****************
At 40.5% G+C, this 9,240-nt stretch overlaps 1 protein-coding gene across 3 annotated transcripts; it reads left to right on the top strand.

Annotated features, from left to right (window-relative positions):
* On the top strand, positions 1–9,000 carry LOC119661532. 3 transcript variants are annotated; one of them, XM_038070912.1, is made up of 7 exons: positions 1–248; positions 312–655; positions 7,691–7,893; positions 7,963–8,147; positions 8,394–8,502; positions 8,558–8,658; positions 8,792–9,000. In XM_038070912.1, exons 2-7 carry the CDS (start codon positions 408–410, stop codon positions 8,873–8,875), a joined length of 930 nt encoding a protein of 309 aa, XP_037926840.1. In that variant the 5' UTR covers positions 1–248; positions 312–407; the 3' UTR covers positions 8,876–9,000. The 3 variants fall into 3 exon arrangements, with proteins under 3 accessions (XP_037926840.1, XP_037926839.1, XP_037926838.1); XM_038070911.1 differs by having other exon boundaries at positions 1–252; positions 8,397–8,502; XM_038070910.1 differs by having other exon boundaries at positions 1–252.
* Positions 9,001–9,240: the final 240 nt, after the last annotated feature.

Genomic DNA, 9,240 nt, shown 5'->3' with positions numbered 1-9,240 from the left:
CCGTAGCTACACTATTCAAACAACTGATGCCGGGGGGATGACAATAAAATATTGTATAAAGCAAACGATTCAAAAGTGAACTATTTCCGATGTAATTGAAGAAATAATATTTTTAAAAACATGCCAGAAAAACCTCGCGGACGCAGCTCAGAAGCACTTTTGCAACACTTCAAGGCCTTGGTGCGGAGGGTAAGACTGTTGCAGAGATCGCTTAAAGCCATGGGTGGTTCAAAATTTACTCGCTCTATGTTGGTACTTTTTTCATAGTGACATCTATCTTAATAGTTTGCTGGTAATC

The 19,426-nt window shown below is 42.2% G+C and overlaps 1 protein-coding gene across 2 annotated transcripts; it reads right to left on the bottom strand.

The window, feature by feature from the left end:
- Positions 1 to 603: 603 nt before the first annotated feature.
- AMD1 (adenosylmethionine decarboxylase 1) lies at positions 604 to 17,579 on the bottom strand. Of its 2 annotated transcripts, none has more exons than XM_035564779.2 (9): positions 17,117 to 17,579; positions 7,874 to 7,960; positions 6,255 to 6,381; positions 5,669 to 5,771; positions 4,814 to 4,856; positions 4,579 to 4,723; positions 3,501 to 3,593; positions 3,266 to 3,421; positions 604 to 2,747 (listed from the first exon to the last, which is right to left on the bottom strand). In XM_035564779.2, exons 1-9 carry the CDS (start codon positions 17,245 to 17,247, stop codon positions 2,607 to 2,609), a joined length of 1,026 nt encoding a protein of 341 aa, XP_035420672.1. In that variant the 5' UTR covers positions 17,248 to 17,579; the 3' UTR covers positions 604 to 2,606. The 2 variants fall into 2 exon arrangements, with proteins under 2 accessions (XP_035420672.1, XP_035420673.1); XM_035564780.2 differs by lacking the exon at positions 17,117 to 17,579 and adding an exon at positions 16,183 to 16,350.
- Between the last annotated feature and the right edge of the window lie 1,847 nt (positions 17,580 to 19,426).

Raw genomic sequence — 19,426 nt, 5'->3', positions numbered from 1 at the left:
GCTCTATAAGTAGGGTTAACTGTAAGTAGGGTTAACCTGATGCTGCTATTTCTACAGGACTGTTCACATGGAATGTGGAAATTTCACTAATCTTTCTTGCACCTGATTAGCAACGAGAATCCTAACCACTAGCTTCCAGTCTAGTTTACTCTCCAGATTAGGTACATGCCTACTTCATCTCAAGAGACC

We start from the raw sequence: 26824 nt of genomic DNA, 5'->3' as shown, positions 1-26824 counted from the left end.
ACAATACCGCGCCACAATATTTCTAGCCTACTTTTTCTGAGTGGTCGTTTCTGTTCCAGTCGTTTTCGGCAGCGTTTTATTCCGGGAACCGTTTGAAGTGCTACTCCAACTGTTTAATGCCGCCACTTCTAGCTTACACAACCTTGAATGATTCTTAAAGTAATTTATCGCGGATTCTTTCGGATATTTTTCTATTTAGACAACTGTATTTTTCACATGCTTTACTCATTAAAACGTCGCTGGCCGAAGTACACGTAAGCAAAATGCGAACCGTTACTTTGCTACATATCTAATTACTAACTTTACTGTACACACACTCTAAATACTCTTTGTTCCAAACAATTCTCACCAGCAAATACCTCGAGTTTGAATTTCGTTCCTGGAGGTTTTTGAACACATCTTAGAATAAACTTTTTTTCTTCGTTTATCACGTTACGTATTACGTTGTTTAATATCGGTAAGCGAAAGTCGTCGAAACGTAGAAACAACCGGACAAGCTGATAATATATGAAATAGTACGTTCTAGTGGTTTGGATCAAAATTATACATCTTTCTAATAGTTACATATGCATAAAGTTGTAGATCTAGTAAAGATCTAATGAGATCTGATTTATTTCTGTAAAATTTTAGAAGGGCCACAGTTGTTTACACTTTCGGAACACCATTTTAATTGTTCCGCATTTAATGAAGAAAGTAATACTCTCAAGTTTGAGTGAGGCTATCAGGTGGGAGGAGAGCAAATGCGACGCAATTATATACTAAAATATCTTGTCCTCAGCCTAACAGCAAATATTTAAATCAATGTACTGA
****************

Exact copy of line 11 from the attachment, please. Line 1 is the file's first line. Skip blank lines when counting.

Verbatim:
- Between the last annotated feature and the right edge of the window lie 1,847 nt (positions 17,580 to 19,426).